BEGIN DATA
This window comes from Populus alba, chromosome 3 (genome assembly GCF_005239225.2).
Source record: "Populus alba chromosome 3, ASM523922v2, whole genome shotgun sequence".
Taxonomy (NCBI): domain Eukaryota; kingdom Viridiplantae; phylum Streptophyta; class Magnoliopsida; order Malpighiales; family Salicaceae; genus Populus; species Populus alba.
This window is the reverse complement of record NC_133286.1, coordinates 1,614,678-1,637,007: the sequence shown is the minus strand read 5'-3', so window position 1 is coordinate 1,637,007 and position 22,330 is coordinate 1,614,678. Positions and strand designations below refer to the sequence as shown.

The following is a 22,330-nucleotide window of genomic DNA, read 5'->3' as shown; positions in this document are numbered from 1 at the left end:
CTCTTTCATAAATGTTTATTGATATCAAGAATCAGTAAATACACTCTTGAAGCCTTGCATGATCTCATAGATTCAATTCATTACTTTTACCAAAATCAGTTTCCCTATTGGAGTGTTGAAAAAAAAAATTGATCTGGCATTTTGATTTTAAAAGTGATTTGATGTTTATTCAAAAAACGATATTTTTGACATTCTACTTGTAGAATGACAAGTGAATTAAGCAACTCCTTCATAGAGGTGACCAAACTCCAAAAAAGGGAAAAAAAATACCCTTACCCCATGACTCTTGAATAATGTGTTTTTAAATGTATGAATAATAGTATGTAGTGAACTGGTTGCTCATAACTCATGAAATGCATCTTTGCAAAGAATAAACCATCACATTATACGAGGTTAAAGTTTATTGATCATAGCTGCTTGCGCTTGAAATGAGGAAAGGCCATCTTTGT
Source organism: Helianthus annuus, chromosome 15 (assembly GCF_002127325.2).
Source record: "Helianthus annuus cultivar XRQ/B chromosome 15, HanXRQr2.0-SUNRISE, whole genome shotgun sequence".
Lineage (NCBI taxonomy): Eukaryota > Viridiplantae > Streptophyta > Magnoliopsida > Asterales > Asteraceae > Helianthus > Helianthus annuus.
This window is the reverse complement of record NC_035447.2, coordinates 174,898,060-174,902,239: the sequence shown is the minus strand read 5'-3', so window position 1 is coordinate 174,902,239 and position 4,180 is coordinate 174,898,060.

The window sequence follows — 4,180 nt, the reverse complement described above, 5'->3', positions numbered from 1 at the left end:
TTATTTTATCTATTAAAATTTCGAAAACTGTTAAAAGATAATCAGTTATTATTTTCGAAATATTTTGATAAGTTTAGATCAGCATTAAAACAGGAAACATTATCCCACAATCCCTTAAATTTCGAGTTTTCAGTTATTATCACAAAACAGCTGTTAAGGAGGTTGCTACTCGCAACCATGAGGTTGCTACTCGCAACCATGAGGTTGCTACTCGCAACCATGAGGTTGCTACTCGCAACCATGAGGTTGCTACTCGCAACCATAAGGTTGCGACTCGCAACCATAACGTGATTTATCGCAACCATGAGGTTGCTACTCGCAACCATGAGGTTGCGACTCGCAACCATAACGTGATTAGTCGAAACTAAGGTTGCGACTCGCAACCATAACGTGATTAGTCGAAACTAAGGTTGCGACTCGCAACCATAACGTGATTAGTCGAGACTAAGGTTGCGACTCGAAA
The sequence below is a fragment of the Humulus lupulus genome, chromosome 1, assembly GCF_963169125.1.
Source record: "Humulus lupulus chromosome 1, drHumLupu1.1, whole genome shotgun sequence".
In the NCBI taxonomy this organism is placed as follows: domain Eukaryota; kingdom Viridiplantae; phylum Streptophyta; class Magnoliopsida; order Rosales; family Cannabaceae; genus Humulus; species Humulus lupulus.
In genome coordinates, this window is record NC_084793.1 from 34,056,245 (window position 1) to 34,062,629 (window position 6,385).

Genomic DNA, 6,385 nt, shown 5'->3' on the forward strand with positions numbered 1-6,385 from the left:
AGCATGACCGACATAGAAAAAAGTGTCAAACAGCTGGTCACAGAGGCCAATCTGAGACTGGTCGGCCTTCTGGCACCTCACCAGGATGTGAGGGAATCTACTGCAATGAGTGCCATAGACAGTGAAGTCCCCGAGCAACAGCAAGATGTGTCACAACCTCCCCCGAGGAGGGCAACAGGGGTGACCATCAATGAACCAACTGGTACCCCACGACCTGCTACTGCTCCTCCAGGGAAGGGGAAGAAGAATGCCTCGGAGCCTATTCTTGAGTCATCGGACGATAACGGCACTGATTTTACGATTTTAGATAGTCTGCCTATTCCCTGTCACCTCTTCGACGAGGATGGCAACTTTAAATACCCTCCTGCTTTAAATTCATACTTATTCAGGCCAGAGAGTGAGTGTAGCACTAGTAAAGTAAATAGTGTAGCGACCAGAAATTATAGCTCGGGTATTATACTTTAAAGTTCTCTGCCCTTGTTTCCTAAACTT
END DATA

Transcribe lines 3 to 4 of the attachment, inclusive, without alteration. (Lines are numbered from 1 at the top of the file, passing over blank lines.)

Taxonomy (NCBI): domain Eukaryota; kingdom Viridiplantae; phylum Streptophyta; class Magnoliopsida; order Malpighiales; family Salicaceae; genus Populus; species Populus alba.
This window is the reverse complement of record NC_133286.1, coordinates 1,614,678-1,637,007: the sequence shown is the minus strand read 5'-3', so window position 1 is coordinate 1,637,007 and position 22,330 is coordinate 1,614,678. Positions and strand designations below refer to the sequence as shown.